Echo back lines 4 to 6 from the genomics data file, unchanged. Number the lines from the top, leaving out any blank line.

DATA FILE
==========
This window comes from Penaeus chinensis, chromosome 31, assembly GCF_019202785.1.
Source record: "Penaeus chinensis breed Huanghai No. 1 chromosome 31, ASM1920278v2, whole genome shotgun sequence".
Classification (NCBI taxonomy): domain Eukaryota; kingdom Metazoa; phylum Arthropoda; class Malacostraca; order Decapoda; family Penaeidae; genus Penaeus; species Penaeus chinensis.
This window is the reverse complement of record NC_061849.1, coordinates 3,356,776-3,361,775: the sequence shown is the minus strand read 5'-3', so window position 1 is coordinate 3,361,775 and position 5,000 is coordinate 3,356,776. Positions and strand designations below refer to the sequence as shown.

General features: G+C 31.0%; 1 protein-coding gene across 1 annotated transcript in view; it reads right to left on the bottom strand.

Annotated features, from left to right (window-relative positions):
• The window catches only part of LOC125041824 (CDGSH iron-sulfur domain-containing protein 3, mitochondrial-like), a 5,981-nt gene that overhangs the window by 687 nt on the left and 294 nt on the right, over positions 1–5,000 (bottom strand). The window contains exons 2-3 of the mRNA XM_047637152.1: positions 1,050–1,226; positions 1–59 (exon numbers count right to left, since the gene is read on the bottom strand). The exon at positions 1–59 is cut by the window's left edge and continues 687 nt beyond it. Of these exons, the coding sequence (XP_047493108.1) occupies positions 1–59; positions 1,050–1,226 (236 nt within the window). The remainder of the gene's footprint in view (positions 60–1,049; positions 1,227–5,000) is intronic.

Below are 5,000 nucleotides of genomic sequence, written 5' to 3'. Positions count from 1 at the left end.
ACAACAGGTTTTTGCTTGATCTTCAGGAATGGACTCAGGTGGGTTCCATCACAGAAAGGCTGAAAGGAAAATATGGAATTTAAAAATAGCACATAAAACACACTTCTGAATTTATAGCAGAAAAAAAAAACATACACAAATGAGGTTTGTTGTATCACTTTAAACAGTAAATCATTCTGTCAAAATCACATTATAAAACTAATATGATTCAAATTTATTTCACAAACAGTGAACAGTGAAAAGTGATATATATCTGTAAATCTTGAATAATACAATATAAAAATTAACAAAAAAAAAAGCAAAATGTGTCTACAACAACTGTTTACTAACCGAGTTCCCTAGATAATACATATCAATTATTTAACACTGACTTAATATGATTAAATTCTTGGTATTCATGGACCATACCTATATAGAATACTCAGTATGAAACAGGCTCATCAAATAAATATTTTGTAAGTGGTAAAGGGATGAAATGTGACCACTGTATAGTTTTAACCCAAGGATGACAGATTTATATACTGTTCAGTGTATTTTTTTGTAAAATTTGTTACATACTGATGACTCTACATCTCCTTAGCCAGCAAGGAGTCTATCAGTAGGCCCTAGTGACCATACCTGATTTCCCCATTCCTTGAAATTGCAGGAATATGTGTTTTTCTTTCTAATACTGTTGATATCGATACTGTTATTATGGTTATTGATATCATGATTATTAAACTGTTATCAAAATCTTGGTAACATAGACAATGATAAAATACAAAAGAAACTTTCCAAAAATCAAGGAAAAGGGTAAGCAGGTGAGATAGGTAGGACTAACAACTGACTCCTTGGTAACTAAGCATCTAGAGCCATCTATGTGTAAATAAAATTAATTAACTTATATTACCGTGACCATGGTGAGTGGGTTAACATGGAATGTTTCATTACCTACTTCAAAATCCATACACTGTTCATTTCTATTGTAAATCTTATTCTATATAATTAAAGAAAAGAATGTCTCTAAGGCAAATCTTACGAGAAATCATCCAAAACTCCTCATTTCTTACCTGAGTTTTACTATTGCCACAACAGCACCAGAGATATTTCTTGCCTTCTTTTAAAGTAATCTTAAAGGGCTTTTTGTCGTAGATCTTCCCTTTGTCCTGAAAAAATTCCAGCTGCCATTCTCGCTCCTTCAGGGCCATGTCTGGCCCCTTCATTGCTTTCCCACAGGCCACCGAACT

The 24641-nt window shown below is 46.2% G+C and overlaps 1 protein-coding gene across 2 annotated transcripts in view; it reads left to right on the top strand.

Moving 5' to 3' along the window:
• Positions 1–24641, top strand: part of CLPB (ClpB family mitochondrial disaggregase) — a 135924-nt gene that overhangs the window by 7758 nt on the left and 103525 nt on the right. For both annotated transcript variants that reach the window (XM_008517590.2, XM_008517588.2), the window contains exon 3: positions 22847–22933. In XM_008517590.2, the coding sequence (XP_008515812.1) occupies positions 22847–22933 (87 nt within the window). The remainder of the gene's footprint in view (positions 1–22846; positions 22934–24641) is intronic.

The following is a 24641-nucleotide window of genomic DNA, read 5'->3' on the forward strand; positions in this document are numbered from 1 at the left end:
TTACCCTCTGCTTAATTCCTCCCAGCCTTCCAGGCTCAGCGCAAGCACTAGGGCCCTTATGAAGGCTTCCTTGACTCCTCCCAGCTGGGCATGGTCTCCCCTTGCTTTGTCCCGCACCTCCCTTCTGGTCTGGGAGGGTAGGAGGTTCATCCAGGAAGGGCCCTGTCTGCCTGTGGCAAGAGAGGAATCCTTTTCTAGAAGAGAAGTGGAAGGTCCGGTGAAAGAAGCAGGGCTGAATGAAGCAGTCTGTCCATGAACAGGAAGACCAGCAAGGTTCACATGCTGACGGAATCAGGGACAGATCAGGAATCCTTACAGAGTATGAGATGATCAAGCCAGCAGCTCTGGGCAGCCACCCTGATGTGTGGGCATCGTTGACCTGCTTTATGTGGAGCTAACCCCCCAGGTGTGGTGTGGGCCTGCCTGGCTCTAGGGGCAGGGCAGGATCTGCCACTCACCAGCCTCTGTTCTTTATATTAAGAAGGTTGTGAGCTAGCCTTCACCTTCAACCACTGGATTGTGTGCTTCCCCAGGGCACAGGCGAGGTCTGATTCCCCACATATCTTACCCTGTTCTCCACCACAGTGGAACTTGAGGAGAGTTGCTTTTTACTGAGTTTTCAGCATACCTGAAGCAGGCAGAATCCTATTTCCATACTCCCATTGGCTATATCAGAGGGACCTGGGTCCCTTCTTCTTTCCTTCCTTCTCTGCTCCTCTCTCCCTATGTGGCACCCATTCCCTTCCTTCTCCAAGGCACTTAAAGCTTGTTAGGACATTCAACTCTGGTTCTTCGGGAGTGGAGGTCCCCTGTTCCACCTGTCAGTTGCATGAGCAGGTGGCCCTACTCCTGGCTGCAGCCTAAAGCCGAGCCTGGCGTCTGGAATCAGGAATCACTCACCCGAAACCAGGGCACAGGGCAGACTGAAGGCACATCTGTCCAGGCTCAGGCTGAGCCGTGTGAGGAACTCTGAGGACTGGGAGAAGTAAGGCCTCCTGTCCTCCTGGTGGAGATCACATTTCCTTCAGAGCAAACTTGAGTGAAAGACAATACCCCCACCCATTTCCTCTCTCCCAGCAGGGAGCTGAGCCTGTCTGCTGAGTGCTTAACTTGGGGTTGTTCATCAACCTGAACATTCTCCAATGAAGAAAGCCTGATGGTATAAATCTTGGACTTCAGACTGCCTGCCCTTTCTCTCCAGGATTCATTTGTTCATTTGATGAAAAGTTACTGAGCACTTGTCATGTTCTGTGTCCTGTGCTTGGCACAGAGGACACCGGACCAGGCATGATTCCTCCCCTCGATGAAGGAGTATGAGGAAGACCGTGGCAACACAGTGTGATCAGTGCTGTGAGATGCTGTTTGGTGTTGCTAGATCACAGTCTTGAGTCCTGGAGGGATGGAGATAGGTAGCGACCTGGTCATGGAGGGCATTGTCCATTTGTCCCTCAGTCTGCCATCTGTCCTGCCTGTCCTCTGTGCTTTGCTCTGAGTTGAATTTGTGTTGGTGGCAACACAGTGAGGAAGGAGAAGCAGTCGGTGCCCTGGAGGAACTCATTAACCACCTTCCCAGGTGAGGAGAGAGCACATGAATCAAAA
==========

This window is the reverse complement of record NC_061849.1, coordinates 3,356,776-3,361,775: the sequence shown is the minus strand read 5'-3', so window position 1 is coordinate 3,361,775 and position 5,000 is coordinate 3,356,776. Positions and strand designations below refer to the sequence as shown.

General features: G+C 31.0%; 1 protein-coding gene across 1 annotated transcript in view; it reads right to left on the bottom strand.

Annotated features, from left to right (window-relative positions):